There was fretting, handwringings, uncertainties. Possible futures stretched out in front of us and found us making the space for them as the day went on – will we foster this found kitten until the owner finds him? Will this be a duration of days? Weeks? What if no one claims him? Ever? Then would this be our new cat? How are we supposed to afford it? Can we find a way? What to do? What to do?
We hatched a plan to place him. Some friends got the hard sell, some the soft but only negatives echoed back: X is allergic, Y has too many cats, Z might one day possibly move in with boyfriend and he doesn’t like cats. Contingency plans collapsed, back-ups foundered.
M registered kitten on the Oreg Humane Society. I posted on craigslist. Meantime, that night we’d bring some flyers down to the school field where we found kitten and keep fingers crossed.
Margaret got home first. Woody, as we’d christened him, was glad to see her, bouncing and purring and eating and yes, bouncing. His enthusiasm hadn’t ebbed by the time I got there. He was impossibly cute and the multiple futures and their inherent choices lay in front of us like fingers of spreading rivers. Rather than drown in them, it was time to walk Maxwell. We headed back to the field where we found Woody and began to put up flyers. We stapled probably a dozen flyers throughout neighborhood as we walked Max. Visions of driving by months later, the weather-beaten flyer still tacked there flashed through me. Would this be that?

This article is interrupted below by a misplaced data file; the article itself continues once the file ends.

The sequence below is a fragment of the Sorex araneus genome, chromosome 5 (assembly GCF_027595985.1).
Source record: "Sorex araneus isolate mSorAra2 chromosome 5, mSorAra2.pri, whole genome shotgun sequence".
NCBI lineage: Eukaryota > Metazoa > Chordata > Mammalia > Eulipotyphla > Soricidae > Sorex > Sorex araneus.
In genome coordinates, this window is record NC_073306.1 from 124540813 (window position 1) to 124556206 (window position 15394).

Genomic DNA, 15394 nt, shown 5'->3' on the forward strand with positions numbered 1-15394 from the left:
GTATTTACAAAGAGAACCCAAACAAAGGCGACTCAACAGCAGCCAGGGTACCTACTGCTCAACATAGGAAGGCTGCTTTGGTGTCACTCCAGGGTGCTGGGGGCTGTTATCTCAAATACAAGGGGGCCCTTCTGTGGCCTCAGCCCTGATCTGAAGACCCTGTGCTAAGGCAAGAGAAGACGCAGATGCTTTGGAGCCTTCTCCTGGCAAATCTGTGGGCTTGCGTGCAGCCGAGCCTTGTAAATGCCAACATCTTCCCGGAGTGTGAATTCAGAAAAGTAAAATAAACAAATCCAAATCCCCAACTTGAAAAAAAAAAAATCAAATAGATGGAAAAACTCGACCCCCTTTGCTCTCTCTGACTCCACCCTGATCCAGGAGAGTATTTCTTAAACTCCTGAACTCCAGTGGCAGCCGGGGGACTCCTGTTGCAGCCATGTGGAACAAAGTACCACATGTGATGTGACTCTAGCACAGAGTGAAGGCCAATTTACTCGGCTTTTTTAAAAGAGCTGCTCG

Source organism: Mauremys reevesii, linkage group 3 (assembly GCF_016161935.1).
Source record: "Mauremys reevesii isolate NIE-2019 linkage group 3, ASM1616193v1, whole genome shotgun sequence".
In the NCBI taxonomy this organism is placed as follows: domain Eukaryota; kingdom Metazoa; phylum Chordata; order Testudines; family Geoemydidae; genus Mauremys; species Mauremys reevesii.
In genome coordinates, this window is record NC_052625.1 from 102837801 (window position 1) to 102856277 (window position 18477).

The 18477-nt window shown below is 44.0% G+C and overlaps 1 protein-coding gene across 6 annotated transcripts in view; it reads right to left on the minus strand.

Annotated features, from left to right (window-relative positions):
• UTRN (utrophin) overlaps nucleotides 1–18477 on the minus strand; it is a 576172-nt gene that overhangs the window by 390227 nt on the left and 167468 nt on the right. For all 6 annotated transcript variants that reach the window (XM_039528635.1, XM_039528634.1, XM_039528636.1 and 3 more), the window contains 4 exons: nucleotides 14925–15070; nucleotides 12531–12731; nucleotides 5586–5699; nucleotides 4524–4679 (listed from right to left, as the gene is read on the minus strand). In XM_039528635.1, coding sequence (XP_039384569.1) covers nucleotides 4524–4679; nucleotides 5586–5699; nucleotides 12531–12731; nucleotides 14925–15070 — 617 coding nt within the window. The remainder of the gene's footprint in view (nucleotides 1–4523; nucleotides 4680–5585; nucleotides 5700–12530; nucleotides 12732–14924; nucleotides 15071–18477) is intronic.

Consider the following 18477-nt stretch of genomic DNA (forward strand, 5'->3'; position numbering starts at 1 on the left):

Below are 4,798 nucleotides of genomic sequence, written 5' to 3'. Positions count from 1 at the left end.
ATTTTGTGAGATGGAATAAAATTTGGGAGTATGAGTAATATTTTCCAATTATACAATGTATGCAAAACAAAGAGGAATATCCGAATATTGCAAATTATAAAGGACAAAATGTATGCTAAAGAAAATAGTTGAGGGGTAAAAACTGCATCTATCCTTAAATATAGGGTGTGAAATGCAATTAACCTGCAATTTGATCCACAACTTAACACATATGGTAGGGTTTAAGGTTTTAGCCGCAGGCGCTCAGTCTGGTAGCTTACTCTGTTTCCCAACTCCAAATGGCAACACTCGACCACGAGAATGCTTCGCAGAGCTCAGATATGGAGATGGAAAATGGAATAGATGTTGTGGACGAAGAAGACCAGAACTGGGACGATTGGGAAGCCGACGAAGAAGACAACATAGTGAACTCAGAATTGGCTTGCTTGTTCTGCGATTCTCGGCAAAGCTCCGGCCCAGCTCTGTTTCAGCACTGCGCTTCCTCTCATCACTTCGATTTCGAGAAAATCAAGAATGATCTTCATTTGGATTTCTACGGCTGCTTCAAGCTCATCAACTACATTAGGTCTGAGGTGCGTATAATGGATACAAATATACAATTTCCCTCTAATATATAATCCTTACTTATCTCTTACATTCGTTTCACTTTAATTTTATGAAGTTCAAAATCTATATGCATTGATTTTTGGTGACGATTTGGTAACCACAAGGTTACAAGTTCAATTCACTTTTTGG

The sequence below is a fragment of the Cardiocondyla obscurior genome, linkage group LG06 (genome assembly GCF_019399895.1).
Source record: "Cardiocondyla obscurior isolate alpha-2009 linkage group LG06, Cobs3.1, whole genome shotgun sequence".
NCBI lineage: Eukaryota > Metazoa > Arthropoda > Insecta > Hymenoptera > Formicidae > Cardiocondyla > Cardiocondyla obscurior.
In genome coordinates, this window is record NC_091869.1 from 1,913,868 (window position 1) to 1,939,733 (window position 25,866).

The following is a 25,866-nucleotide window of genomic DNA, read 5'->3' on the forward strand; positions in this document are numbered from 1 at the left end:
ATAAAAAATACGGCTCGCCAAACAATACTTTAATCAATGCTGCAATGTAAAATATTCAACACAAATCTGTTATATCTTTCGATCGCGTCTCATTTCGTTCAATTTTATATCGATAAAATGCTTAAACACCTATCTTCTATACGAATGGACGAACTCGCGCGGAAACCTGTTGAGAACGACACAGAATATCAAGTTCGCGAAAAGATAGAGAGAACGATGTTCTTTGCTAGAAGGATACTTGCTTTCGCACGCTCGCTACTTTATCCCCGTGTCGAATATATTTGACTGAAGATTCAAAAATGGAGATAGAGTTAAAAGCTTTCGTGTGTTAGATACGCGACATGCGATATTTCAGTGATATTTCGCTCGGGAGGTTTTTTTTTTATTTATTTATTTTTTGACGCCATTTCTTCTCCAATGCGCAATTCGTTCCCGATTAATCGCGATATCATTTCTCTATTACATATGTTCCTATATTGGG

But, impossibly, we got the call moments after returning home: I think that’s my kitten.
The reunion is sweet, edged with relief from both parties. A brand new kitten. So brand new as to not yet have a collar. A sleepless night. Just as we’re standing there a neighbor power-walking passes us and chimes in “oh, you found him! Good. He was so worried” and then continues up the street, as if she was an extra, timed into the shot perfectly, the moon emerging overhead in the blue sky. We leave armed with unnecessary gifts – wine, Belgian ale – tokens of gratitude, and spend the rest of the night trying to determine if we did the right thing or not? Should we have just left him there in the field? Look at the strife and headache we created. What was the point of all that? But we would do it again if necessary.
Later, over glasses of wine at a wine bar on Stark, outside and looking up the street, the midnight blue-hued sky, the lights from a marquee, the fist-fight spilling out of a bar across the street, conversation of life, death, brain tumors, friends, ex-friends, and what (not) to do when you find a lost kitten. We are so happy to live in Portland and we are so happy to be alive.